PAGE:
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SCI/TECH: Scientists Devise Stem Cell Methods to Ease Concerns

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posted on Oct, 16 2005 @ 07:13 PM
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Scientists have developed two methods of deriving stem cells that may end the ethical debate over stem cell research. In neither process is an embryo destroyed, which has been the ethical stumbling block to federal funding and support from "pro-life" groups. This will unlikely sway the radical "pro-life" element who oppose even in vitro fertilization. However, eliminating harm to human embryos would no doubt lead to both widespread acceptance and federal funding for stem cell research.
 



www.nytimes.com
In a development that may shift the political debate over embryonic stem cells, researchers have devised two new techniques designed to alleviate ethical concerns.

In one, the cells are derived without the need to destroy an embryo, the principal objection of abortion opponents who have strenuously opposed federal financing of the research. The other technique makes skin cells revert to the embryonic state in a way that prevents the embryo from implanting in the uterus. Both are described in today's online edition of Nature.

The technique for making embryonic stem cells without compromising the embryo was developed in mice and has yet to be adapted to humans, but the two species are very similar at this level of embryonic development. "I can't think of a reason why the technique would not theoretically work" in people, said Brigid M. Hogan, an embryologist at Duke University.

If it does work in people, the technique could divide the pro-life movement into those who accept or reject in vitro fertilization, because the objection to deriving human embryonic stem cells would come to rest on creating the embryos in the first place, not on their destruction.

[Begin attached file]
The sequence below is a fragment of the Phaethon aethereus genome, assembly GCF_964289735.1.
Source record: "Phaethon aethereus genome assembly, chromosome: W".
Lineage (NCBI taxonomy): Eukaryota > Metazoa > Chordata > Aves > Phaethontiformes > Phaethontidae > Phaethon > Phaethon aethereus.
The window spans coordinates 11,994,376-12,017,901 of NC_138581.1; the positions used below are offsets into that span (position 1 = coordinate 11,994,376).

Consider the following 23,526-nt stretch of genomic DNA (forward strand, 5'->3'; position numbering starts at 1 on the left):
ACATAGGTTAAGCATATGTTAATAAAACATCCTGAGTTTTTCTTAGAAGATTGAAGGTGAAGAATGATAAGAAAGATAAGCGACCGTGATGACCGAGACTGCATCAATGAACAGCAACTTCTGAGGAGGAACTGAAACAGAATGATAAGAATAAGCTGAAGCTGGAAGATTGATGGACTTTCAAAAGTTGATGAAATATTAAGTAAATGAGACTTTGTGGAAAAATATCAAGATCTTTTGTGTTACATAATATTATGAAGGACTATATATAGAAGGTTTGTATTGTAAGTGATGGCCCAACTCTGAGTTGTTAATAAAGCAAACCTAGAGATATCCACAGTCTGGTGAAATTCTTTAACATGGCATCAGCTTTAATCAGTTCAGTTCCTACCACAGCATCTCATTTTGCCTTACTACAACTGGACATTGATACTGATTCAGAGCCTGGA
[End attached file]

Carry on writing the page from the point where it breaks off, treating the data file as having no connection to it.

"This gets around all of the ethical arguments except for that small minority of the pro-life community that doesn't even support in vitro fertilization," said Representative Roscoe G. Bartlett, Republican of Maryland, whose Web site describes him as "a pro-life legislator." .




Please visit the link provided for the complete story.


This should be good news for virtually everyone, insofar as virtually everyone appreciates the medical advances that are possible through stem cell research. Removing the harm to human embryos would certainly bring aboard those for whom this is an unacceptable consequence of the research. I doubt that this will have an immediate impact on those who now suffer from debilitating injuries and illnesses, but it does bode well for the future.

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posted on Oct, 16 2005 @ 07:23 PM
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I think I read where they have also discovered that the placenta is loaded with useable stem cells. At any rate, the misgivings of some, including our president, seem to be becoming less of an issue.



posted on Oct, 16 2005 @ 07:27 PM
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This article published in August reports that, indeed, a "type of cell... [that] has characteristics that are strikingly similar to embryonic stem cells in their ability to regenerate a wide variety of tissues..." are present in both the placenta and the umbilical cord.

www.postgazette.com...



[edit on 2005/10/16 by GradyPhilpott]



posted on Oct, 16 2005 @ 07:30 PM
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Good find Grady. Thanks.

...This is a compromise position, IMO - designed to appease the public while meeting the insurance industry's terms.

Stem cells from a variety of sources have been in use for half a century. Most modern diseases result from mutations in the stem cells for connective tissue and smooth muscle. ...Connective tissue stem cells are called "fibroblasts" and research was sufficiently advanced by the 1950's that scientists already were looking at embryonic stem cells. ...Bone marrow transplants for leukemia were the earliest form of stem cell transplantation - perfected by the early 1960's - but the insurance industry fought tooth and nail for decades to avoid providing coverage. IMO - that's the real holdup - all else is smoke and mirrors.